Sometimes when an individual has a difficult time hearing, somebody close to them insultingly says they have “selective hearing”. Maybe you heard your mother suggest that your father had “selective hearing” when she believed he might be ignoring her.
But in reality it takes an amazing act of cooperation between your brain and your ears to have selective hearing.
Hearing in a Crowd
Perhaps you’ve dealt with this situation before: you’re feeling tired from a long day at work but your friends all really would like to go out for dinner and drinks. They choose the noisiest restaurant (because it’s popular and the food is delicious). And you spend the entire evening straining your ears, working hard to follow the conversation.
But it’s very difficult and exhausting. And it’s an indication of hearing loss.
You think, perhaps the restaurant was simply too noisy. But… everyone else appeared to be having a great time. The only person who appeared to be having difficulty was you. So you begin to wonder: what is it about the packed room, the cacophony of voices all struggling to be heard, that causes hearing impaired ears to struggle? It seems as if hearing well in a crowded place is the first thing to go, but what’s the reason? Scientists have begun to discover the answer, and it all begins with selective hearing.
How Does Selective Hearing Function?
The scientific name for what we’re loosely calling selective hearing is “hierarchical encoding,” and it doesn’t take place inside of your ears at all. The majority of this process occurs in the brain. At least, that’s in accordance with a new study performed by a team at Columbia University.
Ears work like a funnel which scientists have understood for quite a while: they gather all the impulses and then deliver the raw information to your brain. That’s where the real work occurs, particularly the auditory cortex. Vibrations caused by moving air are translated by this part of the brain into perceptible sound information.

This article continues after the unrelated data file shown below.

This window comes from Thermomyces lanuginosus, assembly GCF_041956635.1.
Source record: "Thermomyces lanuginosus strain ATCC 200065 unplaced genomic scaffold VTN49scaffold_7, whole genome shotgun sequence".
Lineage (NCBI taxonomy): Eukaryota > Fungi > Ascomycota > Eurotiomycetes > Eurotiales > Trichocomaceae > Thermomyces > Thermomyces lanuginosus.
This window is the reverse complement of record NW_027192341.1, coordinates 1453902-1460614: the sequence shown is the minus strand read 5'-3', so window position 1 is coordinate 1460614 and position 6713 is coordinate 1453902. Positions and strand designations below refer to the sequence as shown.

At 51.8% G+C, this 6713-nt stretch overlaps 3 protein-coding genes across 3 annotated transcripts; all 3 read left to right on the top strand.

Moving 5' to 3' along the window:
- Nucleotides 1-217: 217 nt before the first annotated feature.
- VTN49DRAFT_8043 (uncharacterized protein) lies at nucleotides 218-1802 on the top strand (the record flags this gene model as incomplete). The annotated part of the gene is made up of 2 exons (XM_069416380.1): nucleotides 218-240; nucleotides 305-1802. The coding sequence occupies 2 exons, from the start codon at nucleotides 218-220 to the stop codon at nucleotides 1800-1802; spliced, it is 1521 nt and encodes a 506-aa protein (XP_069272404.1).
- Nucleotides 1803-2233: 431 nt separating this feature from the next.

Because of comprehensive research with MRI and CT scans, scientists have recognized for years that the auditory cortex plays a considerable role in hearing, but they were clueless when it came to what those processes really look like. Scientists were able, by making use of unique research techniques on people with epilepsy, to get a better picture of how the auditory cortex picks out voices in a crowd.
The Hearing Hierarchy
And here is what these intrepid scientists found out: the majority of the work done by the auditory cortex to isolate distinct voices is done by two separate regions. They’re what enables you to separate and intensify distinct voices in noisy environments.
- Superior temporal gyrus (STG): The separated voices move from the HG to the STG, and it’s here that your brain begins to make some value determinations. The superior temporal gyrus figures out which voices you want to focus on and which can be securely moved to the background.
- Heschl’s gyrus (HG): This is the region of the auditory cortex that deals with the first stage of the sorting process. Heschl’s gyrus or HG processes each individual voice and separates them into distinguishable identities.
When you start to suffer from hearing damage, it’s more difficult for your brain to identify voices because your ears are lacking particular wavelengths of sound (low or high, based upon your hearing loss). Your brain isn’t supplied with enough data to assign individual identities to each voice. As a result, it all blends together (which makes interactions difficult to follow).
A New Algorithm From New Science
It’s standard for hearing aids to have features that make it easier to hear in a crowded situation. But now that we know what the fundamental process looks like, hearing aid manufacturers can integrate more of those natural functions into their instrument algorithms. For example, hearing aids that do more to distinguish voices can assist the Heschl’s gyrus a little bit, resulting in a greater ability for you to comprehend what your coworkers are talking about in that loud restaurant.
Technology will get better at mimicking what occurs in nature as we uncover more about how the brain works in combination with the ears. And better hearing success will be the outcome. That way, you can focus a little less on straining to hear and a little more on enjoying yourself.